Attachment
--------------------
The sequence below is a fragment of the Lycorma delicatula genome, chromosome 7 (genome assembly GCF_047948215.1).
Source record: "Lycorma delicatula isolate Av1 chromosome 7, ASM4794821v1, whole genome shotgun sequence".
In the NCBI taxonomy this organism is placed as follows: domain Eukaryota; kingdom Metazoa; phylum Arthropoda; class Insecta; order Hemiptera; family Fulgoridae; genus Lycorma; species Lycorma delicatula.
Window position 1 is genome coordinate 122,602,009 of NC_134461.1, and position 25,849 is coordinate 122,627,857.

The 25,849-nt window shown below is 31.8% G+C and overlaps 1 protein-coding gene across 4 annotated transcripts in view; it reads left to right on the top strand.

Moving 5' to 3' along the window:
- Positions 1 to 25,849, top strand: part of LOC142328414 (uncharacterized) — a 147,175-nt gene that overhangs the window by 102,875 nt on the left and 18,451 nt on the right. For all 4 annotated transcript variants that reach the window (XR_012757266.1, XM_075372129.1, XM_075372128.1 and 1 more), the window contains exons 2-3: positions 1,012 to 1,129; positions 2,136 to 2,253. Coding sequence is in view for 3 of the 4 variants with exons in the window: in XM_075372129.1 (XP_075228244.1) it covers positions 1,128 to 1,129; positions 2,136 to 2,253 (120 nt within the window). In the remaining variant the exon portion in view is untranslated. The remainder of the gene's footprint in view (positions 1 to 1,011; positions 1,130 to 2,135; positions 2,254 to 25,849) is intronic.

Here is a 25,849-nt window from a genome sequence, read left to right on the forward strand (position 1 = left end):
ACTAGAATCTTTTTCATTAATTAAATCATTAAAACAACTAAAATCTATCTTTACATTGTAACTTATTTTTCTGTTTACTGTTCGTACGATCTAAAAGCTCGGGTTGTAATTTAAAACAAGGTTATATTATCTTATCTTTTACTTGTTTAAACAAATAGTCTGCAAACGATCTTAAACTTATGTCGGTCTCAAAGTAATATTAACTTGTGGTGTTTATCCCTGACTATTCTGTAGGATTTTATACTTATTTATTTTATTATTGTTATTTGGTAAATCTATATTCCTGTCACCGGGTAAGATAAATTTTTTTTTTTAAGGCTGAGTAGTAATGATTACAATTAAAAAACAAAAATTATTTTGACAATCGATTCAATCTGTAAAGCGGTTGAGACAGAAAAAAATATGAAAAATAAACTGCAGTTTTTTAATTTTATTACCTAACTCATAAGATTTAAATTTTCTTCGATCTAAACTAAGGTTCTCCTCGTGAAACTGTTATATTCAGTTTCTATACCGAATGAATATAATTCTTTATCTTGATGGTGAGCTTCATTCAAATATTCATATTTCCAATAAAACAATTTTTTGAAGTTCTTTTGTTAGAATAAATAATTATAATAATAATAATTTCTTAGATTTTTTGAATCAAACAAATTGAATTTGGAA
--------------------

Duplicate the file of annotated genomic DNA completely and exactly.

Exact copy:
The sequence below is a fragment of the Lycorma delicatula genome, chromosome 7 (genome assembly GCF_047948215.1).
Source record: "Lycorma delicatula isolate Av1 chromosome 7, ASM4794821v1, whole genome shotgun sequence".
In the NCBI taxonomy this organism is placed as follows: domain Eukaryota; kingdom Metazoa; phylum Arthropoda; class Insecta; order Hemiptera; family Fulgoridae; genus Lycorma; species Lycorma delicatula.
Window position 1 is genome coordinate 122,602,009 of NC_134461.1, and position 25,849 is coordinate 122,627,857.

The 25,849-nt window shown below is 31.8% G+C and overlaps 1 protein-coding gene across 4 annotated transcripts in view; it reads left to right on the top strand.

Moving 5' to 3' along the window:
- Positions 1 to 25,849, top strand: part of LOC142328414 (uncharacterized) — a 147,175-nt gene that overhangs the window by 102,875 nt on the left and 18,451 nt on the right. For all 4 annotated transcript variants that reach the window (XR_012757266.1, XM_075372129.1, XM_075372128.1 and 1 more), the window contains exons 2-3: positions 1,012 to 1,129; positions 2,136 to 2,253. Coding sequence is in view for 3 of the 4 variants with exons in the window: in XM_075372129.1 (XP_075228244.1) it covers positions 1,128 to 1,129; positions 2,136 to 2,253 (120 nt within the window). In the remaining variant the exon portion in view is untranslated. The remainder of the gene's footprint in view (positions 1 to 1,011; positions 1,130 to 2,135; positions 2,254 to 25,849) is intronic.

Here is a 25,849-nt window from a genome sequence, read left to right on the forward strand (position 1 = left end):
ACTAGAATCTTTTTCATTAATTAAATCATTAAAACAACTAAAATCTATCTTTACATTGTAACTTATTTTTCTGTTTACTGTTCGTACGATCTAAAAGCTCGGGTTGTAATTTAAAACAAGGTTATATTATCTTATCTTTTACTTGTTTAAACAAATAGTCTGCAAACGATCTTAAACTTATGTCGGTCTCAAAGTAATATTAACTTGTGGTGTTTATCCCTGACTATTCTGTAGGATTTTATACTTATTTATTTTATTATTGTTATTTGGTAAATCTATATTCCTGTCACCGGGTAAGATAAATTTTTTTTTTTAAGGCTGAGTAGTAATGATTACAATTAAAAAACAAAAATTATTTTGACAATCGATTCAATCTGTAAAGCGGTTGAGACAGAAAAAAATATGAAAAATAAACTGCAGTTTTTTAATTTTATTACCTAACTCATAAGATTTAAATTTTCTTCGATCTAAACTAAGGTTCTCCTCGTGAAACTGTTATATTCAGTTTCTATACCGAATGAATATAATTCTTTATCTTGATGGTGAGCTTCATTCAAATATTCATATTTCCAATAAAACAATTTTTTGAAGTTCTTTTGTTAGAATAAATAATTATAATAATAATAATTTCTTAGATTTTTTGAATCAAACAAATTGAATTTGGAA